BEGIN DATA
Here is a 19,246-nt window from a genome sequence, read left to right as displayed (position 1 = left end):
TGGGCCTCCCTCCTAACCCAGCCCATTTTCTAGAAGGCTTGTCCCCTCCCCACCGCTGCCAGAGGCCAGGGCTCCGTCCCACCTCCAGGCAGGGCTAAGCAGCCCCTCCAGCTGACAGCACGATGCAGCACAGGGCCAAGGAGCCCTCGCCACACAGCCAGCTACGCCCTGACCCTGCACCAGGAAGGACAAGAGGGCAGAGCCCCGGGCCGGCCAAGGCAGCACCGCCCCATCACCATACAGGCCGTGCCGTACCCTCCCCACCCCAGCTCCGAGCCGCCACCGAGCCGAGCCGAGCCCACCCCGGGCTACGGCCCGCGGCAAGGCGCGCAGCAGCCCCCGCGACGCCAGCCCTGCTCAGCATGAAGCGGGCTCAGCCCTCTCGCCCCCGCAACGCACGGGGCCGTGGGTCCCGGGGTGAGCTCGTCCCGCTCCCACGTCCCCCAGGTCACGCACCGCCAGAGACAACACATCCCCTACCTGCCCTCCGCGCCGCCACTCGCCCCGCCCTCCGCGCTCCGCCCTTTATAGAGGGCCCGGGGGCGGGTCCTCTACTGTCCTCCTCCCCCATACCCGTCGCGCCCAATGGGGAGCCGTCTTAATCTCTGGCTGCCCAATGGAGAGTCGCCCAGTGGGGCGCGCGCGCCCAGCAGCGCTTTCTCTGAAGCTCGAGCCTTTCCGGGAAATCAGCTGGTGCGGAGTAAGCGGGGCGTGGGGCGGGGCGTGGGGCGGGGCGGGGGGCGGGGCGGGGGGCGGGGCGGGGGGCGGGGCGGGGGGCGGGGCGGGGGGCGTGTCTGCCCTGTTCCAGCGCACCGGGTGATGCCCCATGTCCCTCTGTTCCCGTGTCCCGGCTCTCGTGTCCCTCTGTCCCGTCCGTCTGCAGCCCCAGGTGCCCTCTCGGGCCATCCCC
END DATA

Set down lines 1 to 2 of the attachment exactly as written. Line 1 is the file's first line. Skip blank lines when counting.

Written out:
Here is a 19,246-nt window from a genome sequence, read left to right as displayed (position 1 = left end):
TGGGCCTCCCTCCTAACCCAGCCCATTTTCTAGAAGGCTTGTCCCCTCCCCACCGCTGCCAGAGGCCAGGGCTCCGTCCCACCTCCAGGCAGGGCTAAGCAGCCCCTCCAGCTGACAGCACGATGCAGCACAGGGCCAAGGAGCCCTCGCCACACAGCCAGCTACGCCCTGACCCTGCACCAGGAAGGACAAGAGGGCAGAGCCCCGGGCCGGCCAAGGCAGCACCGCCCCATCACCATACAGGCCGTGCCGTACCCTCCCCACCCCAGCTCCGAGCCGCCACCGAGCCGAGCCGAGCCCACCCCGGGCTACGGCCCGCGGCAAGGCGCGCAGCAGCCCCCGCGACGCCAGCCCTGCTCAGCATGAAGCGGGCTCAGCCCTCTCGCCCCCGCAACGCACGGGGCCGTGGGTCCCGGGGTGAGCTCGTCCCGCTCCCACGTCCCCCAGGTCACGCACCGCCAGAGACAACACATCCCCTACCTGCCCTCCGCGCCGCCACTCGCCCCGCCCTCCGCGCTCCGCCCTTTATAGAGGGCCCGGGGGCGGGTCCTCTACTGTCCTCCTCCCCCATACCCGTCGCGCCCAATGGGGAGCCGTCTTAATCTCTGGCTGCCCAATGGAGAGTCGCCCAGTGGGGCGCGCGCGCCCAGCAGCGCTTTCTCTGAAGCTCGAGCCTTTCCGGGAAATCAGCTGGTGCGGAGTAAGCGGGGCGTGGGGCGGGGCGTGGGGCGGGGCGGGGGGCGGGGCGGGGGGCGGGGCGGGGGGCGGGGCGGGGGGCGGGGCGGGGGGCGTGTCTGCCCTGTTCCAGCGCACCGGGTGATGCCCCATGTCCCTCTGTTCCCGTGTCCCGGCTCTCGTGTCCCTCTGTCCCGTCCGTCTGCAGCCCCAGGTGCCCTCTCGGGCCATCCCC